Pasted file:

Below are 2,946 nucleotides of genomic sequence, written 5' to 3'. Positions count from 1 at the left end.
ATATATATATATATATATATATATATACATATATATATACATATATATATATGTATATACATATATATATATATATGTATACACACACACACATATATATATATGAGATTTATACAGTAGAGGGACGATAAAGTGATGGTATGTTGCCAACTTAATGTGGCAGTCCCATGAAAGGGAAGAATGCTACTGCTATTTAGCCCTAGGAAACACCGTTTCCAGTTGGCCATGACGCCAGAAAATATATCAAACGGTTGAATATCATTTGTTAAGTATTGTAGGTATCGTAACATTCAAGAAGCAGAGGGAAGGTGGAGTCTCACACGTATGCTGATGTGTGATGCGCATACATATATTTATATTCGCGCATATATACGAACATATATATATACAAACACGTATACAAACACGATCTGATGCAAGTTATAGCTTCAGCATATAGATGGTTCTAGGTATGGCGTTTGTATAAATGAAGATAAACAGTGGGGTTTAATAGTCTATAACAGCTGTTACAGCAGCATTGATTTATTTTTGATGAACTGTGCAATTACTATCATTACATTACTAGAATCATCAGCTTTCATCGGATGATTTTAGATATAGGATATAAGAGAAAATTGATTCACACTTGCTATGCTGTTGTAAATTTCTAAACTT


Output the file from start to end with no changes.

Below are 2,946 nucleotides of genomic sequence, written 5' to 3'. Positions count from 1 at the left end.
ATATATATATATATATATATATATATACATATATATATACATATATATATATGTATATACATATATATATATATATGTATACACACACACACATATATATATATGAGATTTATACAGTAGAGGGACGATAAAGTGATGGTATGTTGCCAACTTAATGTGGCAGTCCCATGAAAGGGAAGAATGCTACTGCTATTTAGCCCTAGGAAACACCGTTTCCAGTTGGCCATGACGCCAGAAAATATATCAAACGGTTGAATATCATTTGTTAAGTATTGTAGGTATCGTAACATTCAAGAAGCAGAGGGAAGGTGGAGTCTCACACGTATGCTGATGTGTGATGCGCATACATATATTTATATTCGCGCATATATACGAACATATATATATACAAACACGTATACAAACACGATCTGATGCAAGTTATAGCTTCAGCATATAGATGGTTCTAGGTATGGCGTTTGTATAAATGAAGATAAACAGTGGGGTTTAATAGTCTATAACAGCTGTTACAGCAGCATTGATTTATTTTTGATGAACTGTGCAATTACTATCATTACATTACTAGAATCATCAGCTTTCATCGGATGATTTTAGATATAGGATATAAGAGAAAATTGATTCACACTTGCTATGCTGTTGTAAATTTCTAAACTT